Written by Robert Smith
Directed by Irving Pichel
Everyone is unfortunate enough to experience, at one point in their lifetime, an episode when it seems as though every single decision they make produces the worst results imaginable. Each successive attempt to ameliorate the predicament only worsens it. Call it Murphy’s Law, call it poor planning and judgment, but whatever it is, car mechanic Dan Brady (Mickey Rooney) is bitten by the terrible bug from the moment he meets a lovely girl, Vera Novak (Jeanne Cagney), working the cash register at a nearby deli. Sensing an opportunity to for a fun night out, Dan opts, despite his better judgment, to steal 20$ from his employer’s register, fully expecting to pay it back the next day seeing as an old friend owes him that very amount anyhow. When said friend fails to come up with the money off hand, Dan finds himself in a pickle, especially with the company’s accountant on the way to check the numbers. Panic sends Dan through a spiral of escapades to pay back the original 20$, each one resulting in him owing more than he bargained for!
If there is a genre mash-up with film noir that remains mostly untapped, it is comedy. Of course, the very nature of noir does not lend itself very eloquently to the realm of filmmaking that results in chuckles and knee-slapping laughter. That being said, certain scripts embellish melodramatic plots and turning points to such a degree, one cannot help but imagine that in the hands of a director and a cast with an inkling of a funny bone, the results could be vastly different. A case study for a movie that flirts with comedy from beginning to end without ever fully embracing that potential is director Irving Pichel’s Quicksand. Putting vaudevillian performer Mickey Rooney under the spotlight to carry the film only strengthens the argument that the filmmakers must, in the back of their minds, understand what tone their project could adopt even if it never wholly commits.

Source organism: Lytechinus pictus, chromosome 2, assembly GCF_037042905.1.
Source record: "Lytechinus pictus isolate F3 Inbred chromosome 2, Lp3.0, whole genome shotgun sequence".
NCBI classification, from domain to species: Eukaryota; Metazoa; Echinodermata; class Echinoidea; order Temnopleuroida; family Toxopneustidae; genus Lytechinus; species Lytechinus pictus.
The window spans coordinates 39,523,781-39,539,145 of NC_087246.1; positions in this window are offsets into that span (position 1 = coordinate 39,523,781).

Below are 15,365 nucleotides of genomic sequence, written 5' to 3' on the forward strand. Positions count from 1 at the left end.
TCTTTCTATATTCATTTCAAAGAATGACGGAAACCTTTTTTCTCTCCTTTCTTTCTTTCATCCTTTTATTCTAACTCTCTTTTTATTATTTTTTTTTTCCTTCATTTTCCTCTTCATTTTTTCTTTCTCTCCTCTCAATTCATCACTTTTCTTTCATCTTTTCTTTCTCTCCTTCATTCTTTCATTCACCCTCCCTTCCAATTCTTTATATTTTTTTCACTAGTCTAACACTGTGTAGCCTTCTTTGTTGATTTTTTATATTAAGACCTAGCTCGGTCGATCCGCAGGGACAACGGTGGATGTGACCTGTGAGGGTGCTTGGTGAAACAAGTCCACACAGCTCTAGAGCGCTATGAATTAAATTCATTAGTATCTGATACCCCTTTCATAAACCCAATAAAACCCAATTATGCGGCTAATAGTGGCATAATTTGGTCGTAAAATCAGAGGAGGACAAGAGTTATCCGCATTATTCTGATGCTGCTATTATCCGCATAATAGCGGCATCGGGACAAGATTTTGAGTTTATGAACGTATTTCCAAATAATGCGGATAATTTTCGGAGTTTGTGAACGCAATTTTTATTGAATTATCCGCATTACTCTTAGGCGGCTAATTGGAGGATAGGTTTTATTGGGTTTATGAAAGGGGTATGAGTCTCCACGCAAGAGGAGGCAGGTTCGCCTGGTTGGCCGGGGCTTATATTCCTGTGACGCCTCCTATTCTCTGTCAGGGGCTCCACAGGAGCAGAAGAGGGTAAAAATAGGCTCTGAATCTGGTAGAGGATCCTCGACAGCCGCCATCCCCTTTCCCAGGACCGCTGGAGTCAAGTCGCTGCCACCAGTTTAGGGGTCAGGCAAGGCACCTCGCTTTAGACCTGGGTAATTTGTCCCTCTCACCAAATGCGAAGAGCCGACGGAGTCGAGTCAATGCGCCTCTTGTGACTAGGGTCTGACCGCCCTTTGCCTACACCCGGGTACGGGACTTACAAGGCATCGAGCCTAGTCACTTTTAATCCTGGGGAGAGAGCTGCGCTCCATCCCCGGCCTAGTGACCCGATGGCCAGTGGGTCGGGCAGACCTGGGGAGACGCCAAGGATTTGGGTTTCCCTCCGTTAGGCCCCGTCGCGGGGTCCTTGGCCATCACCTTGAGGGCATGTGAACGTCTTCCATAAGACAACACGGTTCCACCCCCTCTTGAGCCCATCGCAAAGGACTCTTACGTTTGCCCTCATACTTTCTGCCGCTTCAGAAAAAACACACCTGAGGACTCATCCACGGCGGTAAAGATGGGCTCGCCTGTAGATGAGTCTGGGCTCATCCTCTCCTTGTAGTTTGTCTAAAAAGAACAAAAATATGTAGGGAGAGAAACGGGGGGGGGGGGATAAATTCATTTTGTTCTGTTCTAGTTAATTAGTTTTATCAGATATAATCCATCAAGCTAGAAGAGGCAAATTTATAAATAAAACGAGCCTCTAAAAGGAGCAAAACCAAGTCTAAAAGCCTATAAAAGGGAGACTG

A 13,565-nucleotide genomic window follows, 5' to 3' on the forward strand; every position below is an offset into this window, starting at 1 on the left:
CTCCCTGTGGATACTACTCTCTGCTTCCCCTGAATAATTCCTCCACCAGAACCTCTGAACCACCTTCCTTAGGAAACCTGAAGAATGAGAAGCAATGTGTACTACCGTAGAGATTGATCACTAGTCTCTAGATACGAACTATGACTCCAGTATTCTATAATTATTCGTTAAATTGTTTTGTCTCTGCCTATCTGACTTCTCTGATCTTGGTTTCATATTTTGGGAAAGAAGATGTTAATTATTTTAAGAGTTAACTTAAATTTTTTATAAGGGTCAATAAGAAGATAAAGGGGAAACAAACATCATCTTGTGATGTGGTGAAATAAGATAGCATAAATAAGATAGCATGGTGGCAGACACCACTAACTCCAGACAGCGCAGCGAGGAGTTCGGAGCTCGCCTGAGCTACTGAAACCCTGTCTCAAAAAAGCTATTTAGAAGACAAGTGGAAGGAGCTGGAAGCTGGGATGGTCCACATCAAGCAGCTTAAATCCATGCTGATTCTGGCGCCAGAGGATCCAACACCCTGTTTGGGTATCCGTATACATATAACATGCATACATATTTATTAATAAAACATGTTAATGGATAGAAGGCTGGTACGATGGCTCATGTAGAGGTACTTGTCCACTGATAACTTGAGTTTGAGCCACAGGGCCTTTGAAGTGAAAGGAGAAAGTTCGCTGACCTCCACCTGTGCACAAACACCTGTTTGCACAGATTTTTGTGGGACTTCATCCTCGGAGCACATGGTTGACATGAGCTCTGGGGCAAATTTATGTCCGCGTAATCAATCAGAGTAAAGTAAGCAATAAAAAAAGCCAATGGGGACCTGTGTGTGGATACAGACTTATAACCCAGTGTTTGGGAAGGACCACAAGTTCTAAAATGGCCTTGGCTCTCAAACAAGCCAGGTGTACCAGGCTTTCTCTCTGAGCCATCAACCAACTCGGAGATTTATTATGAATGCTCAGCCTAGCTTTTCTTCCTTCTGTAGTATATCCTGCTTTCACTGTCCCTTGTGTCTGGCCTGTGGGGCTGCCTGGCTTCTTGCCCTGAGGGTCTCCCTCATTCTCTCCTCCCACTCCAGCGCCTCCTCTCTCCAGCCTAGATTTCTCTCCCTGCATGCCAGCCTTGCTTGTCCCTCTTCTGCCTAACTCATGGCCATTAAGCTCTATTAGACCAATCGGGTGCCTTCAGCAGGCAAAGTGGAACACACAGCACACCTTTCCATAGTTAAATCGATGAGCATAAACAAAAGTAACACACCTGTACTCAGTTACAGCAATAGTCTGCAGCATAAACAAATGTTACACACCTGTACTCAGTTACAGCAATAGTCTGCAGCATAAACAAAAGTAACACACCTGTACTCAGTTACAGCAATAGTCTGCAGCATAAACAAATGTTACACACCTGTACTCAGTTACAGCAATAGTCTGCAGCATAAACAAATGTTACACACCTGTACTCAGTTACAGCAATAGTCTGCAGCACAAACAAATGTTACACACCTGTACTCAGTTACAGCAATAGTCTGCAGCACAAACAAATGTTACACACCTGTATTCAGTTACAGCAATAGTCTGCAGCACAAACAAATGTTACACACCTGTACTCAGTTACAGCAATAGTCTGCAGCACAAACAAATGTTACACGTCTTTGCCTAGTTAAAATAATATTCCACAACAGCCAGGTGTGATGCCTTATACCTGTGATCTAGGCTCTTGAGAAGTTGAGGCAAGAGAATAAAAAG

What makes Quicksand such an interesting example is the fact that it never crosses the border over into over comedy. The plot is played seriously, as does the entire cast play their parts as seriously as they can. There are even a couple of legitimately tension-filled scenes during which the unfortunate Dan Brady is a hair away from being caught by authorities (or worse) in the desperate attempts to right increasingly cumbersome series of wrongs. If director Pichel had preferred going for laughs, then Quicksand would not be the same movie at all. As it stands, the picture is a drama wherein the misadventures of the protagonist continuously grow more perilous and dumfounding, as if he had managed to peeve off lady luck in such a way that she, in turn, was deadest on letting him have the worst spell of misfortune imaginable.